By Jon Johnson
GRAHAM COUNTY – The Arizona Department of Health Services updated its positive cases of COVID-19 for Graham County as three as of Saturday, however, that number is incorrect due to a false positive accidentally reported between the San Carlos Apache Tribe and the Arizona State Department of Health.
According to Graham County Health Department Director Brian Douglas, the San Carlos Apache Reservation still does not have any positive cases of COVID-19 and Graham County’s number remains stagnant at only two.
“This was a tribal case and they accidentally submitted it as a positive and it wasn’t,” Douglas said. “So, it was just a reporting error on the tribe.”
The only positive tests for COVID-19 in Graham County were linked to an employee of the Pima Elementary School in early March who likely contracted the virus during out-of-state travel and a person who had close contact with the employee. Both of those cases ran their course and both patients fully recovered.
“Everyone is just overwhelmed and it’s just a simple keystroke that can make the difference,” Douglas said.
After the article was published, the San Carlos Apache Tribe issued a press release advising that it believed it was the human error on the state’s part and not the Tribe.
Natzai L. Zhou, Ph.D., Deputy Director for the Tribe’s Department of Health & Human Services, a Family Nurse Practitioner, who also oversees the Tribe’s Public Health Nursing program and leads its epidemiology efforts, said, “The Tribe has a thorough, structured process for analyzing and reporting test results to the State. Tests are sent to LabCorp and its findings are uploaded electronically onto the Tribe’s system and then onto Medsis, the state’s Medical Electronic Disease Surveillance Intelligence System. However, Arizona DHHS relies on human input . . . So, the false-positive reported by the Gila Herald was a result of Arizona DHHS and not the Tribe. Unfortunately, no one at Arizona DHHS called the Tribe to verify.”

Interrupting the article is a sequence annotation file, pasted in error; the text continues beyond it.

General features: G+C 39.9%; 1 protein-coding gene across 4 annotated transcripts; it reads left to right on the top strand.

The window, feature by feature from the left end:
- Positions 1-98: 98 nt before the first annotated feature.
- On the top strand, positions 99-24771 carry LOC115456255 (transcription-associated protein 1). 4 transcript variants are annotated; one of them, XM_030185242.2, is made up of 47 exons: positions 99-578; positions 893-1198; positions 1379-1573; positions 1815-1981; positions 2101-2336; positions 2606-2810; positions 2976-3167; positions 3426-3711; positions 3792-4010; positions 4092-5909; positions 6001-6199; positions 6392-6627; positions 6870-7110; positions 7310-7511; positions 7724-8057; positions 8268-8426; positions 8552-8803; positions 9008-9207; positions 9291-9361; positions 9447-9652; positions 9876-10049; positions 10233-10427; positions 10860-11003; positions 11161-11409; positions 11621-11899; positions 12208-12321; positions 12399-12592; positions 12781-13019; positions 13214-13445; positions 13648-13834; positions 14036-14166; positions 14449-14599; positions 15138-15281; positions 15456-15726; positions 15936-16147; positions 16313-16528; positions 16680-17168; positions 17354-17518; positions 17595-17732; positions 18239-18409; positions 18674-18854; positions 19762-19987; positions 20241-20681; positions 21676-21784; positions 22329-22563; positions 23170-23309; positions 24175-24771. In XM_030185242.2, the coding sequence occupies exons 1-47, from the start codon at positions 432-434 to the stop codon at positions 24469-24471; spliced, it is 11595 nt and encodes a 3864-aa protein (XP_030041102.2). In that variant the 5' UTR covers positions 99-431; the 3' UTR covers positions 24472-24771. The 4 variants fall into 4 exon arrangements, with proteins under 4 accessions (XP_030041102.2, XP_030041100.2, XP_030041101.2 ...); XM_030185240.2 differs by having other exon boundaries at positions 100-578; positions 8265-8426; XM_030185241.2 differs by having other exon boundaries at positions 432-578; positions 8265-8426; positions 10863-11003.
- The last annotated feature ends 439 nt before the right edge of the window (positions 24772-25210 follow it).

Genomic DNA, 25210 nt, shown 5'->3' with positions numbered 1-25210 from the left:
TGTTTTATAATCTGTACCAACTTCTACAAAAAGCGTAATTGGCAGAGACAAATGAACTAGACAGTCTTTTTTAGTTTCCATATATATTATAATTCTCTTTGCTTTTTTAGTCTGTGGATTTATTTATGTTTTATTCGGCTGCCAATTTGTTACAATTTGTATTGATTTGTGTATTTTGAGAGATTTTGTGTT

Statewide, the number of cases has risen to 2,018 with 52 deaths. Maricopa County leads the way in cases with 1,171, followed by Pima County with 326, Navajo County – 177, Coconino County – 147, Pinal County – 89, Yavapai County – 43, Apache County – 20, Yuma County – 14, Mohave County – 12, Cochise County – 7, Santa Cruz County – 4, Gila County – 3, Graham County – 2, La Paz County – 2, Greenlee County – 1.
According to the Arizona Department of Health Services, a total of 103 COVID-19 tests have been administered in Graham County and 40 in Greenlee County.
Big Box stores in Graham County have started policies to help curb the spread by limiting the number of people allowed in each store. On Friday, there were lines to get into the Home Depot store as it only allowed 100 customers inside at a time. The store also closed down entrances for its lumberyard and garden center to better keep track of the number inside. Once they reached their limit, customers outside had to wait for customers inside to exit before being allowed in the store.
Walmart also began operating in a similar fashion Friday and created barriers so customers would go in one door and out a separate one right next to it. Beginning Saturday, the store will allow only five customers for every 1,000 square feet of space. Additionally, store aisles will be designated one-way only, according to a release from Walmart.
This article was updated with information provided by the San Carlos Apache Tribe after publication.